TARRAGON: Tarragon is not an herb that I use a lot but I do absolutely love it with shrimp, like in my Tarragon Shrimp Salad . The taste of tarragon is similar to anise or licorice. The flavor can easily overpower a dish if you use too much so add in increments until the dish tastes good to you.


In my opinion, dried herbs get kind of a bad rap. Fresh herbs are delicate, can spoil faster and are not always easy to come by. Dried herbs are great to keep on hand so that you can add some herby flavor to your favorite dishes any time you like.

Here are some of the dried herbs that I always keep on hand:

Overhead picture of dried herbs

BASIL: Fresh basil is great when you have it, but when it’s out of season it can be harder (or more expensive) to get your hands on. For this reason, I always keep dried basil on hand. It has the same sweet flavor and I add it to pasta sauces and soups. I just wouldn’t recommend using it on something like caprese, as it won’t have the same taste/texture as fresh.

FENNEL: Fennel Seeds come from the fennel plant. Both plant and seeds have a mild licorice flavor. If you’ve ever bought Italian Sausage, chances are there was some fennel in there. I love adding it to my easy pizza sauce, homemade sausage and soups and stews.

OREGANO: Oregano is one of my favorite herbs for whenever I am making an Italian or Mediterranean dish.  There is a variety that is called Mexican Oregano that has more of a citrus flavor than its Mediterranean counterpart. Oregano has an earthy pungent flavor and I find it’s smell intoxicating when I’m making my favorite spaghetti and meatballs recipe.

SAVORY: If I had to pick one herb that is my go to, the herb I try to add to just about anything, it would be savory. Savory is very close to thyme and has a similar pepper flavor. It is excellent with green beans and I love it with chicken and potatoes too. It’s also a must for any stock I make.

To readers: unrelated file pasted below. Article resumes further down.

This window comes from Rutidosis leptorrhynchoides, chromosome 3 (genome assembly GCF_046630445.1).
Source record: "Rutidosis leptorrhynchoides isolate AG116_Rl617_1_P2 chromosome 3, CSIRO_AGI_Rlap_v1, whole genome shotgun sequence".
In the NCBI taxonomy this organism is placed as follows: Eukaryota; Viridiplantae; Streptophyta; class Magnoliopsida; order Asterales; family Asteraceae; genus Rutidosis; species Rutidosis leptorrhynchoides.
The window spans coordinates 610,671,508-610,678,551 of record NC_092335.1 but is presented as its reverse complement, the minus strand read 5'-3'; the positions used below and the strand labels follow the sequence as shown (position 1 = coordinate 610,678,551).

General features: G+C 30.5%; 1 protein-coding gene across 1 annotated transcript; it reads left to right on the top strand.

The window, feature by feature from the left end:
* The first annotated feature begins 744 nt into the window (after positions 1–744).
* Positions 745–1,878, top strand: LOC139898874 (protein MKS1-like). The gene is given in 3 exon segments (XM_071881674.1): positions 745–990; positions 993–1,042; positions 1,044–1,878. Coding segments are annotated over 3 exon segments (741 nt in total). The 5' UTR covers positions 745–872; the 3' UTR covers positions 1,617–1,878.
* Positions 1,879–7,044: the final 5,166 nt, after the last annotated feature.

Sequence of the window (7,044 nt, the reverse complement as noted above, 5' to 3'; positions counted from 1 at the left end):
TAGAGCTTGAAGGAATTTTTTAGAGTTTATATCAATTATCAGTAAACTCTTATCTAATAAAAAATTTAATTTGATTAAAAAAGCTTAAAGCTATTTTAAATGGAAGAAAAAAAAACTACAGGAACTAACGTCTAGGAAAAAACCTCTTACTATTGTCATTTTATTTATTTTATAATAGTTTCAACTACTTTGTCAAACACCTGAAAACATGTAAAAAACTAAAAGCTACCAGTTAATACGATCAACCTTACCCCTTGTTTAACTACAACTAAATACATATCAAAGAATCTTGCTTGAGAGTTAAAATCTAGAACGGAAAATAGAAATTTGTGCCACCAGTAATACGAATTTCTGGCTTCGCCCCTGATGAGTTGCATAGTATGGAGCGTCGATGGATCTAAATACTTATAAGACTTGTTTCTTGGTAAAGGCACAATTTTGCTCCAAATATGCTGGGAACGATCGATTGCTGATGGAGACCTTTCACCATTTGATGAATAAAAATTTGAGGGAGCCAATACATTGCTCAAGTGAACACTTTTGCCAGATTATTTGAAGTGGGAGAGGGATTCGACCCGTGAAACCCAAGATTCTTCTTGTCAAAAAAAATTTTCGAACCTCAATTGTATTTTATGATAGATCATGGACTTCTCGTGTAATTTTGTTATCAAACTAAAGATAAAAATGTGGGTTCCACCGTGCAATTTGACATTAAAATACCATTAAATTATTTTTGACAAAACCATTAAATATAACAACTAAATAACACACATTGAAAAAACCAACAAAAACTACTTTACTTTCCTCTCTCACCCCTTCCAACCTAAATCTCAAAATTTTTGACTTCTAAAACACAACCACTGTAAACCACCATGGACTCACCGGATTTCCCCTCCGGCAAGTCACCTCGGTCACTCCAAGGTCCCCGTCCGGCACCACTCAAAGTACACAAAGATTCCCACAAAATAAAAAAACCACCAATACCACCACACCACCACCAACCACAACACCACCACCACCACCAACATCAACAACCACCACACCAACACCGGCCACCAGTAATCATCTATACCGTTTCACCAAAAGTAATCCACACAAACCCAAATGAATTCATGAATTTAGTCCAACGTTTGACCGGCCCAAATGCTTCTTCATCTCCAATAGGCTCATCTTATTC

DILL WEED: Like basil, fresh dill can be harder to come by/more expensive when it’s out of season. For this reason, I always keep a freeze dried version of dill in my spice cabinet. I use it exactly like I would fresh dill.

CHIVES: I also like to keep freeze dried chives on hand. They had a subtle oniony flavor to dishes like soups and stews. They are also a great addition to eggs, dressings and roasted potatoes.

Ratio for Dried Herbs to Fresh Herbs:

Dried herbs concentrate the flavor a bit more. For this reason, as a general rule, use 1/3 of the amount of dried than fresh. For example, if a recipe called for 1 teaspoon of dried rosemary, you would use 1 tablespoon of fresh.

Cooking with different herbs should be fun and enjoyable, not overwhelming. I hope you find this Ultimate Guide to Cooking with Herbs useful. Happy Cooking!

Leave a Comment

  • Reply
    Melinda Metherd Barrett
    August 31, 2021 at 5:56 pm

    My brother and I are going round and young, again!, about parsley versus cilantro. I cook a lot from scratch. And love cilantro but not a fan of parsley. I’m 53, a lot of experience. But, I need help validating which herb it is. I think it is ….like super positive! I think it is Italian Parsley., absolutely NOT cilantro. It is ALL in the taste! What are your thoughts? Thank you!! Melinda Barrett in Billings Montana. Um, NO, NOt!!!

    • Reply
      September 4, 2021 at 2:05 pm

      I’m not sure what you’re asking but I do think that parsley and cilantro definitely have a different taste and I can tell the difference for sure. Parsley is more subtle and fresh tasting than cilantro. :)


    Hey! I'm Des!

    Welcome to Life’s Ambrosia where Dinner is served and memories are made. Here you will find over 1000 tried and true recipes for every possible occasion. In the last 10 years, this blog has helped millions of families put dinner on the table and create food memories. Let me help you too.

    Read more »